Where can I find a detailed manual about PostgreSQL naming conventions? (table names vs. camel case, sequences, primary keys, constraints, indexes, etc...)
Regarding tables names, case, etc, the prevalent convention is:
- SQL keywords:
- names (identifiers):
UPDATE my_table SET name = 5;
This is not written in stone, but the bit about identifiers in lower case is highly recommended, IMO. Postgresql treats identifiers case insensitively when not quoted (it actually folds them to lowercase internally), and case sensitively when quoted; many people are not aware of this idiosyncrasy. Using always lowercase you are safe. Anyway, it's acceptable to use
UPPER_CASE), as long as you are consistent: either quote identifiers always or never (and this includes the schema creation!).
I am not aware of many more conventions or style guides. Surrogate keys are normally made from a sequence (usually with the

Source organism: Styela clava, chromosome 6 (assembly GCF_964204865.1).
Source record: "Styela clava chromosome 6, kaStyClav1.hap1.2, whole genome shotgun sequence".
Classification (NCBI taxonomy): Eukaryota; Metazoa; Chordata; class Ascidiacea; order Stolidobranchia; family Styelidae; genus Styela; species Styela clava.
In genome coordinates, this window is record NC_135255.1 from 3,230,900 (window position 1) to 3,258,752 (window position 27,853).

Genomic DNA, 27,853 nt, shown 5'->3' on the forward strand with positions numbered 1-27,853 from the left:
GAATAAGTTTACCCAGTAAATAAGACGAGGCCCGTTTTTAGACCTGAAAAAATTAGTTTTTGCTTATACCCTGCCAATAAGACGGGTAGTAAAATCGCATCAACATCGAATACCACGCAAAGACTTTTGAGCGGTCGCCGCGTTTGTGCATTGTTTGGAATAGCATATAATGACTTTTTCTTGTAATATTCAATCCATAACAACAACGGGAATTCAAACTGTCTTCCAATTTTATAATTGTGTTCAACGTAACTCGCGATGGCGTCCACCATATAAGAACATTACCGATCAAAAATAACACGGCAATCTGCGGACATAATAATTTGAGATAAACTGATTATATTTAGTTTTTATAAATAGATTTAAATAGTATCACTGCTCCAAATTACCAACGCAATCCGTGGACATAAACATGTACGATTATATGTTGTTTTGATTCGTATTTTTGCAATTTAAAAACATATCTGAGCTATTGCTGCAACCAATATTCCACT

serial macro), it would be convenient to stick to that naming for those sequences if you create them by hand (
There isn't really a formal manual, because there's no single style or standard.
So long as you understand the rules of identifier naming you can use whatever you like.
In practice, I find it easier to use
lower_case_underscore_separated_identifiers because it isn't necessary to
"Double Quote" them everywhere to preserve case, spaces, etc.
If you wanted to name your tables and functions
"@MyAṕṕ! ""betty"" Shard$42" you'd be free to do that, though it'd be pain to type everywhere.
The main things to understand are:
Unless double-quoted, identifiers are case-folded to lower-case, so
mytableare all the same thing, but
SQL identifiers and key words must begin with a letter (a-z, but also letters with diacritical marks and non-Latin letters) or an underscore (_). Subsequent characters in an identifier or key word can be letters, underscores, digits (0-9), or dollar signs ($).
You must double-quote keywords if you wish to use them as identifiers.
In practice I strongly recommend that you do not use keywords as identifiers. At least avoid reserved words. Just because you can name a table
"with" doesn't mean you should.